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A Predictive Model for Fatigue and Its Etiologic Associations in Primary Biliary Cirrhosis

Lookup NU author(s): Emerita Professor Julia Newton, Jessie Pairman, Katharine Wilton, Professor David Jones


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Background & Aims: Excessive day-time somnolence and autonomic dysfunction are biological processes prevalent in Primary Biliary Cirrhosis (PBC) that associate with fatigue. Here we explore how these biological associates inter-relate, and their cumulative impact upon typical clinical cohorts. Methods: A predictive model for daytime hypersomnolence (Epworth Sleepiness Scale (ESS)) and autonomic dysfunction (Orthostatic Grading Scale (OGS)) was developed in a derivation cohort (n=124) and subsequently validated in a second cohort (n=114). Subjects also completed the disease specific quality of life tool, the PBC-40. Results: A composite predictive criterion (presence of either ESS ≥10 or OGS ≥4) for the presence of fatigue in PBC patients had a sensitivity of 0.71 (95% confidence intervals 0.59-0.81) and specificity 0.8 (0.67-0.9) (positive predictive value (PV); 0.84 (0.72-0.92), negative PV; 0.66 (0.53-0.78) for moderate or severe fatigue). Ninety-seven percent of severely fatigued patients (0% of non-fatigued) met the aetiology predictive criterion (χ2 49.6, P<.0001). Expression of both significant daytime somnolence and autonomic dysfunction was not associated with more severe fatigue, suggesting that there is a threshold effect for fatigue in PBC. When applied to a second independent cohort, the composite criterion retained strongly significant predictive value for fatigue. Conclusions: A significant proportion of fatigue in PBC associates with one or both of autonomic dysfunction (OGS ≥4) and sleep disturbance (ESS ≥10). Those meeting both ESS and OGS criteria were not more severe fatigued than those meeting the diagnostic criterion for either OGS or ESS alone. A threshold effect for fatigue has implications for potential therapeutic interventions. © 2008 AGA Institute.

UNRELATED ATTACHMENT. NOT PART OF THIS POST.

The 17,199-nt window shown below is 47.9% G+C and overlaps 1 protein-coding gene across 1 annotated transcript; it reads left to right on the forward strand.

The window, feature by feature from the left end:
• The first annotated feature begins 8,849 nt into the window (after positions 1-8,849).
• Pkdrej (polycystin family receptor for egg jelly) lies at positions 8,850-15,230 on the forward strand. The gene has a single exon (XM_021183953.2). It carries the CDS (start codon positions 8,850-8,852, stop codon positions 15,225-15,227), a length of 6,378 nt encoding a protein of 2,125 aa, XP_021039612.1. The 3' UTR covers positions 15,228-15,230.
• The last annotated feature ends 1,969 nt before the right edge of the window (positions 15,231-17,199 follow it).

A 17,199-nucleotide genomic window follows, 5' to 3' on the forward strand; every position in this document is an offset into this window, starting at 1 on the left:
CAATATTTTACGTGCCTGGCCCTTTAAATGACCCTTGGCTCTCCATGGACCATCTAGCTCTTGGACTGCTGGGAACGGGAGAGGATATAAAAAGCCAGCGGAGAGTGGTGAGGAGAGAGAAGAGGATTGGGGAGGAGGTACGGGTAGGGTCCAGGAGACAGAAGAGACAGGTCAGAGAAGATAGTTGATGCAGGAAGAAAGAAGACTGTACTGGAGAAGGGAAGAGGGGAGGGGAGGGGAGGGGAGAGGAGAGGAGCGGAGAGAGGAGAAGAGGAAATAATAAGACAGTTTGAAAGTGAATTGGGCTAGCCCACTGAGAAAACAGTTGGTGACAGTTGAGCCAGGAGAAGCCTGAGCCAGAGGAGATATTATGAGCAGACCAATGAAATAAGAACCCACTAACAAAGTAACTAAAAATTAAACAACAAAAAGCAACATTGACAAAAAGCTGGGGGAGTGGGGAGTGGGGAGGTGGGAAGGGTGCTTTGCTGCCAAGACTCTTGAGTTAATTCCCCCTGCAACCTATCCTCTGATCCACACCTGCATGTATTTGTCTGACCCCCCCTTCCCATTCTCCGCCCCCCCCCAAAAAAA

Publication metadata

Author(s): Newton JL, Pairman J, Sutcliffe K, Wilton K, Jones DEJ

Publication type: Article

Publication status: Published

Journal: Clinical Gastroenterology and Hepatology

Year: 2008

Volume: 6

Issue: 2

Pages: 228-233

ISSN (print): 1542-3565

ISSN (electronic): 1542-7714

Publisher: W.B. Saunders Co.


DOI: 10.1016/j.cgh.2007.11.021

PubMed id: 18237872


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Funder referenceFunder name
G0500020Medical Research Council